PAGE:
I could picture amphibians cruising around here...maybe some salamanders amongst the Western sword ferns? This was taken at Oxbow Park east of Gresham along the Sandy River.




This beautiful conifer forest is at Cascade Head on the Oregon Coast. Again, Western sword ferns, hemlocks and Douglass firs.  There is a beautiful carpet of Oxalis, too.


More Oxalis.


 Bear grass or Xerophyllum tenax as seen in the Mount Adams wilderness area in Washington state. I blogged about it and Bird Creek Meadows here where you can see some amazing native wildflowers.


 Some native lupine and asters.


 Some good suggestions to be a lazy gardener! I like this suggestion, and it's easy to do, especially good for the native bees.


Brush pile or tree mangle? Hard to tell sometimes. Anyway, this is at Bird Creek Meadows. I imagine there are LOTS of critters hiding in there.


And last but not least, another carpet of Oxalis in the deep forests of the Oregon coast.

The thing about adding native plants is this: Just one makes a difference. I'm not one to scoff at ornamental plants, I love them! I love to mix them with natives to see what balance of beauty and habitat I can create. Really, if you have none in your garden and decide to add just one rather than an invasive plant or another ornamental, you're helping! It's fantastic. Every little bit helps. If we all pitch in a bit and plant appropriately for our respective areas, we create pockets of habitat and beauty. Plus, in the end they are much less maintenance than many of the more demanding ornamentals...and who doesn't want more time to enjoy the garden, sip a drink at the end of the day and watch the butterflies go by? I certainly do.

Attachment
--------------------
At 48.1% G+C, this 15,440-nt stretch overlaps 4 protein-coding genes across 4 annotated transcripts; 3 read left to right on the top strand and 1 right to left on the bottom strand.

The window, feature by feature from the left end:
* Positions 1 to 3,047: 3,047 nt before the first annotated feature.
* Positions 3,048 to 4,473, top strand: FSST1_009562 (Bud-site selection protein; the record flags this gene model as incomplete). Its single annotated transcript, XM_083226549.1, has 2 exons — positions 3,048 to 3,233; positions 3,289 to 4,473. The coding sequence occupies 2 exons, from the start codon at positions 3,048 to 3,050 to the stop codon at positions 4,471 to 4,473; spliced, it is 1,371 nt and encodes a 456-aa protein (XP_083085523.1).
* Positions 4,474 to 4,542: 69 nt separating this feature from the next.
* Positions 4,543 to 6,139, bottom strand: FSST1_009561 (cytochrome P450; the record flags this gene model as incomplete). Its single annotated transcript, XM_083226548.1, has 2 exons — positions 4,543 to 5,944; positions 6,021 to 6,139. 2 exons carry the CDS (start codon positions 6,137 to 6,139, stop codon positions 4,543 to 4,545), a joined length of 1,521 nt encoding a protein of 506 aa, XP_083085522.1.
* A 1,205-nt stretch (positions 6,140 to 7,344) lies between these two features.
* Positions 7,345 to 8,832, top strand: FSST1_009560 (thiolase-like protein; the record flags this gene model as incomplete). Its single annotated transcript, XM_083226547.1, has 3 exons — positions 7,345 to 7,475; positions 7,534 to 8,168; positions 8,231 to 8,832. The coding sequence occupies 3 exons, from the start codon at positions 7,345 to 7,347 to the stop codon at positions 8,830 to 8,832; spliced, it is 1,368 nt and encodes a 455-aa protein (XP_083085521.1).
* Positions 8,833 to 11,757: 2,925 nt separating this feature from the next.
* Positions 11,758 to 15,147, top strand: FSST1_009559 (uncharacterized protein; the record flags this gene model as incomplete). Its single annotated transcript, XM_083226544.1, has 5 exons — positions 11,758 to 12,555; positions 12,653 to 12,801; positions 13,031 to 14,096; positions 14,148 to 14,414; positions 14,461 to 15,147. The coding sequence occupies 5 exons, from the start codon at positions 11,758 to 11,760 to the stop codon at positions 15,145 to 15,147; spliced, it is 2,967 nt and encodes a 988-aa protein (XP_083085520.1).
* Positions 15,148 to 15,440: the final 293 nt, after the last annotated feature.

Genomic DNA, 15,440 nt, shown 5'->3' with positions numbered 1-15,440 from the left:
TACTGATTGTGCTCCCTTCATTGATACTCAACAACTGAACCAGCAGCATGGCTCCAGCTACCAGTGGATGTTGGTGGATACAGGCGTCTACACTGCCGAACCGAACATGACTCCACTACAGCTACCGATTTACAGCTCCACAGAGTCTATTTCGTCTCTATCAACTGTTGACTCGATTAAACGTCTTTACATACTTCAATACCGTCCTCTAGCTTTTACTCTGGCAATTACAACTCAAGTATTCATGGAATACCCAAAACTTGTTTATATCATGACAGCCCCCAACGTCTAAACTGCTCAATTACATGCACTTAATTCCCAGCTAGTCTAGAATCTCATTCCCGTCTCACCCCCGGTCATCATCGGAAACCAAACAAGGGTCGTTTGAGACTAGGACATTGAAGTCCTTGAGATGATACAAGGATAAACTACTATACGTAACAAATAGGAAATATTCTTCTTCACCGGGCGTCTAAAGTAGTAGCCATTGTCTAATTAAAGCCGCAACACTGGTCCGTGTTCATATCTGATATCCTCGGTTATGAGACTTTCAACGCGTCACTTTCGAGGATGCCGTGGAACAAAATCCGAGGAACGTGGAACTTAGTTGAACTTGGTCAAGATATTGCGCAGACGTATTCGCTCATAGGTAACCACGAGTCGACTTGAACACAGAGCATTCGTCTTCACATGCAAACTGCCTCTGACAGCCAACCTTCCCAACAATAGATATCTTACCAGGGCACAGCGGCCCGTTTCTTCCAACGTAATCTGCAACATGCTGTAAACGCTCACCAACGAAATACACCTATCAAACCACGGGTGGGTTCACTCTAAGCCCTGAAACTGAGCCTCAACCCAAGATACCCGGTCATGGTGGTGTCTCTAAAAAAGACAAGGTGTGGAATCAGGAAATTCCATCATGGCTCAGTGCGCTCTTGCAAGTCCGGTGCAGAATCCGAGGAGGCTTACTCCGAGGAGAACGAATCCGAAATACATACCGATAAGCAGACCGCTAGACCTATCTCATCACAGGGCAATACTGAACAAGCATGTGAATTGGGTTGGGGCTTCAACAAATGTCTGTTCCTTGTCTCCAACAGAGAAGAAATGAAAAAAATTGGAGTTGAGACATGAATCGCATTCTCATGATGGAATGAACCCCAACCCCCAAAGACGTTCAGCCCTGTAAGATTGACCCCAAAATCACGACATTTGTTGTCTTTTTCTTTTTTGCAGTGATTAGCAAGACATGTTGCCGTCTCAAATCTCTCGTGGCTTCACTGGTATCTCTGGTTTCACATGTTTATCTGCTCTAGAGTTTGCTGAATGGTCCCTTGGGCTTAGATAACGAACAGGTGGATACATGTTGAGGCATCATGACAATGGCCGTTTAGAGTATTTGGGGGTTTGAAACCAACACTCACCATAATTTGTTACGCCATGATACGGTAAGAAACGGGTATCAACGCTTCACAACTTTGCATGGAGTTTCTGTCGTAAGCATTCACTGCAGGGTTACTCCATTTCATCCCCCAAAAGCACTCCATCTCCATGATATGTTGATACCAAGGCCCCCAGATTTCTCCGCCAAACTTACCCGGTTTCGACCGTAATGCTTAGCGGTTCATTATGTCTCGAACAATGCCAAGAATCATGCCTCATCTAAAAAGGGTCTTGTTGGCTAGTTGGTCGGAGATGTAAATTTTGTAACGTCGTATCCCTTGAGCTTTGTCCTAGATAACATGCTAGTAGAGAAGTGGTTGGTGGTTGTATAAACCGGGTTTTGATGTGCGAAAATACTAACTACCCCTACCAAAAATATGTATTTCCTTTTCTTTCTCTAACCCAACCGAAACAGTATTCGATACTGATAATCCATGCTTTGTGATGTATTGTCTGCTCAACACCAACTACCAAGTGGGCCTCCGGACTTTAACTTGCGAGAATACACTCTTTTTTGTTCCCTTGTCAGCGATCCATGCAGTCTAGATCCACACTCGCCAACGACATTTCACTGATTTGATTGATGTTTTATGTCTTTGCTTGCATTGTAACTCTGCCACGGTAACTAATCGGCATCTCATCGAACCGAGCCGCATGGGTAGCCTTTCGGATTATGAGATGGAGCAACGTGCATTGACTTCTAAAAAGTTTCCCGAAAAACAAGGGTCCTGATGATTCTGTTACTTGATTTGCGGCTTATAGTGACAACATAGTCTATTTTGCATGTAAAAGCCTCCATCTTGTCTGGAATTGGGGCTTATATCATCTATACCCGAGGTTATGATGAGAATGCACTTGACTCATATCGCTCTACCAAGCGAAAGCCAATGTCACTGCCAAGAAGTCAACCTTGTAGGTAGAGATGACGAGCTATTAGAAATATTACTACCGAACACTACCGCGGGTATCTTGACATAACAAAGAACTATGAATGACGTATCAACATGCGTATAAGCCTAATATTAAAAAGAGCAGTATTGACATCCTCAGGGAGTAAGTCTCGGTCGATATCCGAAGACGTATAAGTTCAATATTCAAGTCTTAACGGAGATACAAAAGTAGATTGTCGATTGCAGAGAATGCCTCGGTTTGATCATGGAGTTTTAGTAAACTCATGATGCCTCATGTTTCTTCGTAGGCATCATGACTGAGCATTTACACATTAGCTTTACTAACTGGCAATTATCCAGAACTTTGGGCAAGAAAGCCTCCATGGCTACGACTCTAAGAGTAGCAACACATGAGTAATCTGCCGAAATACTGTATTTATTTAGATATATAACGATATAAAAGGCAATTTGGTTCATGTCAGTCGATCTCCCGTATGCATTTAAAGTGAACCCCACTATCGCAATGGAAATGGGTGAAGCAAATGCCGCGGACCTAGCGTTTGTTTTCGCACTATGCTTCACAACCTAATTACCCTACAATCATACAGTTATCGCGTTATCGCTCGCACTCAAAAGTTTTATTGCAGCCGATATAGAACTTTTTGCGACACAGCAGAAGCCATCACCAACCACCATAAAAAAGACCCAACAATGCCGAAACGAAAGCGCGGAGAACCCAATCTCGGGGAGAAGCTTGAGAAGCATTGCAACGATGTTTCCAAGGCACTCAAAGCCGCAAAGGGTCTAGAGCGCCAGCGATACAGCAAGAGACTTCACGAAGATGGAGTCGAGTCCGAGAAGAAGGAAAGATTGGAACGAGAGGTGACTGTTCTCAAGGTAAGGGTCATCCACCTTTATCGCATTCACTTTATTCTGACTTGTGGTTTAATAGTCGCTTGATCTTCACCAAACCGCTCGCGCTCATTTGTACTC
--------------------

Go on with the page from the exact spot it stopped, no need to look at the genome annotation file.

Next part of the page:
Until next week, thank you for reading and happy gardening!

8 comments :

  1. Great post! I especially like your bioswale examples and the photos of Opal Creek. We haven't been there yet and it looks beautiful.

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    1. Hi Wendy, thanks for your comments! I know, isn't Opal Creek amazing? I hope you get a chance to see it one day, it's worth it.

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  2. I have a lot of PNW natives in my garden too, I love them. It was interesting seeing them out in the wild in your photos.

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    1. Hi Alison, that's great! What do you have? I think they are gaining in popularity if not from their hardiness but also their beauty.

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  3. Mom Nature sure knows her stuff.

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  4. Great displays of native plants in your area...I love natives and have added more and more every year...fun to see all the critters show up once you plant the natives.

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    1. Hi Donna, thank you so much for reading and for commenting. Your blog is great! I'm interested to learn more about east-coast native plants, I imagine there are many that we share in common. I think too that you might be colder than we are and therefore a bit behind us with blooms, so enjoy the spring! Our tulips are just ending now, summer is not far away! Cheers, Tamara